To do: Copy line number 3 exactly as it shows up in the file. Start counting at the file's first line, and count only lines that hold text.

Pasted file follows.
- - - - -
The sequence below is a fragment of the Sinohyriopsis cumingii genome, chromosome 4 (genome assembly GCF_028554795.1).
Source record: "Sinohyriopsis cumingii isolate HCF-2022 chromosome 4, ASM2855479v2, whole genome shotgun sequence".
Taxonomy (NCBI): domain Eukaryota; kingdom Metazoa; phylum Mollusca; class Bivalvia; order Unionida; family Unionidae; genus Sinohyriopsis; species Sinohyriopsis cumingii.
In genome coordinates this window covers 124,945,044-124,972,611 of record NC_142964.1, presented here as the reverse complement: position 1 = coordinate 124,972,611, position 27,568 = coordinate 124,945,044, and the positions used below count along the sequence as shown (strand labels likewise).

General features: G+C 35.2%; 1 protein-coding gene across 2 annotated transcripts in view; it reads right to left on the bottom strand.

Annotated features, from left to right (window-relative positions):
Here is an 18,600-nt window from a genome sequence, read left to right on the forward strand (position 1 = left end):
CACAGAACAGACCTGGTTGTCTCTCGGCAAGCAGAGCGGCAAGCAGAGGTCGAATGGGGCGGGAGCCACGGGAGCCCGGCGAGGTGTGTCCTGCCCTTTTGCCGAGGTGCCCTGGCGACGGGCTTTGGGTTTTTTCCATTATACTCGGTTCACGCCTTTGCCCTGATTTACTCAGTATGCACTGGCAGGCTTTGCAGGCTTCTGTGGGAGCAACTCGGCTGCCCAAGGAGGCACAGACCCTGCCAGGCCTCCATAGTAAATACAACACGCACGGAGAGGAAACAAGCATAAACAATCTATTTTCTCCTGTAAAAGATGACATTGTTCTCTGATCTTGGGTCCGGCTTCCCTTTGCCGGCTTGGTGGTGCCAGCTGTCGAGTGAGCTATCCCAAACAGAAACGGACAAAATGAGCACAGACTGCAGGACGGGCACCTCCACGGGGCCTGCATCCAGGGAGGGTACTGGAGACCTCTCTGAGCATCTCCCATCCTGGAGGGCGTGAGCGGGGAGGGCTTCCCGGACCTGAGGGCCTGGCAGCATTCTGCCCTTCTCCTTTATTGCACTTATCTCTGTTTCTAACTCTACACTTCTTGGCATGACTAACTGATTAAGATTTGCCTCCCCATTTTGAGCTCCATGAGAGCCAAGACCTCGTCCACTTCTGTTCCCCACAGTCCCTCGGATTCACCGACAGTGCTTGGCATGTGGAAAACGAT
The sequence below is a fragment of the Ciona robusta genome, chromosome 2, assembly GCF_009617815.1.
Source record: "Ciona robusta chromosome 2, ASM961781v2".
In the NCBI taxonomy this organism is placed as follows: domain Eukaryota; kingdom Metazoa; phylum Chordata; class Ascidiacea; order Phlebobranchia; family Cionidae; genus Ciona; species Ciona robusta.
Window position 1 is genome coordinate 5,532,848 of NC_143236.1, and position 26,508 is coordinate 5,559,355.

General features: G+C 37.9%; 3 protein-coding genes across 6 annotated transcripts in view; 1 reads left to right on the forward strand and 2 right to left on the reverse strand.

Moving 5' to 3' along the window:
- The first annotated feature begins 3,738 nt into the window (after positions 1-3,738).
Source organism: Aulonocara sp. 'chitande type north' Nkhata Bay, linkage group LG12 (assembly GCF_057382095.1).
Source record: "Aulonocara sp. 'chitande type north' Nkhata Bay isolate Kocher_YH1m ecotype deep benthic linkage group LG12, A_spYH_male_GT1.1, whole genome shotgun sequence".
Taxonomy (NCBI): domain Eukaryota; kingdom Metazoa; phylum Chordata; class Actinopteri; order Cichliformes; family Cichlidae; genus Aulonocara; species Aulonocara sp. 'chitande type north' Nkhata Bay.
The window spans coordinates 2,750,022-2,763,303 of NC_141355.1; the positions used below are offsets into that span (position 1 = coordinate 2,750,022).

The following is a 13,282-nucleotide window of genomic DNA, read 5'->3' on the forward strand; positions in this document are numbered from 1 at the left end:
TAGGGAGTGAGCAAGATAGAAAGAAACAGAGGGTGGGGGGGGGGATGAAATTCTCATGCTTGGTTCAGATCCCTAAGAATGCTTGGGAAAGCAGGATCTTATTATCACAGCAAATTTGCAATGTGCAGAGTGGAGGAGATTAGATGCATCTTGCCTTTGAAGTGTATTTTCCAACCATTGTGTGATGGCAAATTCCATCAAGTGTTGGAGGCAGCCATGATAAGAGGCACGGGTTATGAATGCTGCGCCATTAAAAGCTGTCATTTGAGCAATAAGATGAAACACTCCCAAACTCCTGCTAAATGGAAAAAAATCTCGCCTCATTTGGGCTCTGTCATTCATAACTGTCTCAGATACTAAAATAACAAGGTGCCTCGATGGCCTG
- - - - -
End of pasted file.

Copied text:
Taxonomy (NCBI): domain Eukaryota; kingdom Metazoa; phylum Mollusca; class Bivalvia; order Unionida; family Unionidae; genus Sinohyriopsis; species Sinohyriopsis cumingii.